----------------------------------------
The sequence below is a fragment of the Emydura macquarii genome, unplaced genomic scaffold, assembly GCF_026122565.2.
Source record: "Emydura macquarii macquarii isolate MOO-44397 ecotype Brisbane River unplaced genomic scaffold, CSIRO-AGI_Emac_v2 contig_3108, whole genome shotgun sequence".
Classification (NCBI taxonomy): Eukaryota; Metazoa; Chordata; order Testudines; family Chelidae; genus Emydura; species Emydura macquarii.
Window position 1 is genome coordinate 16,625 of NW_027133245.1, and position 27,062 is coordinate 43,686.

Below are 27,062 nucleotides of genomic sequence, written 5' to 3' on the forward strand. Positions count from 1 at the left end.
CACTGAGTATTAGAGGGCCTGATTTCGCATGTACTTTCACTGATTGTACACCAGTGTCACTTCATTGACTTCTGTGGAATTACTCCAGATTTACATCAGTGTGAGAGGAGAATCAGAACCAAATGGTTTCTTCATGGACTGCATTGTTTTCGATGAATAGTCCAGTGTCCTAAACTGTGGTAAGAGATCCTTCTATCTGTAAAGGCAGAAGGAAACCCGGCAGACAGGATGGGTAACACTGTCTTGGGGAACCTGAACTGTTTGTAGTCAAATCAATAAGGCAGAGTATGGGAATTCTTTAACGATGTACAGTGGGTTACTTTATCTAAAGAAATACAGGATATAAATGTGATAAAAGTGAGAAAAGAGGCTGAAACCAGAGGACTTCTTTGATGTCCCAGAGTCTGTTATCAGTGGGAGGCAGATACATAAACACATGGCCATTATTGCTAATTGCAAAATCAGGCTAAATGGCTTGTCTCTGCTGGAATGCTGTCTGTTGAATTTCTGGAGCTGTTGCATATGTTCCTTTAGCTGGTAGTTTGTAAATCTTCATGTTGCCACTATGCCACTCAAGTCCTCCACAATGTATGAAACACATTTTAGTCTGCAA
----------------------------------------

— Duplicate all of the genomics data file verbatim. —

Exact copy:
The sequence below is a fragment of the Emydura macquarii genome, unplaced genomic scaffold, assembly GCF_026122565.2.
Source record: "Emydura macquarii macquarii isolate MOO-44397 ecotype Brisbane River unplaced genomic scaffold, CSIRO-AGI_Emac_v2 contig_3108, whole genome shotgun sequence".
Classification (NCBI taxonomy): Eukaryota; Metazoa; Chordata; order Testudines; family Chelidae; genus Emydura; species Emydura macquarii.
Window position 1 is genome coordinate 16,625 of NW_027133245.1, and position 27,062 is coordinate 43,686.

Below are 27,062 nucleotides of genomic sequence, written 5' to 3' on the forward strand. Positions count from 1 at the left end.
CACTGAGTATTAGAGGGCCTGATTTCGCATGTACTTTCACTGATTGTACACCAGTGTCACTTCATTGACTTCTGTGGAATTACTCCAGATTTACATCAGTGTGAGAGGAGAATCAGAACCAAATGGTTTCTTCATGGACTGCATTGTTTTCGATGAATAGTCCAGTGTCCTAAACTGTGGTAAGAGATCCTTCTATCTGTAAAGGCAGAAGGAAACCCGGCAGACAGGATGGGTAACACTGTCTTGGGGAACCTGAACTGTTTGTAGTCAAATCAATAAGGCAGAGTATGGGAATTCTTTAACGATGTACAGTGGGTTACTTTATCTAAAGAAATACAGGATATAAATGTGATAAAAGTGAGAAAAGAGGCTGAAACCAGAGGACTTCTTTGATGTCCCAGAGTCTGTTATCAGTGGGAGGCAGATACATAAACACATGGCCATTATTGCTAATTGCAAAATCAGGCTAAATGGCTTGTCTCTGCTGGAATGCTGTCTGTTGAATTTCTGGAGCTGTTGCATATGTTCCTTTAGCTGGTAGTTTGTAAATCTTCATGTTGCCACTATGCCACTCAAGTCCTCCACAATGTATGAAACACATTTTAGTCTGCAA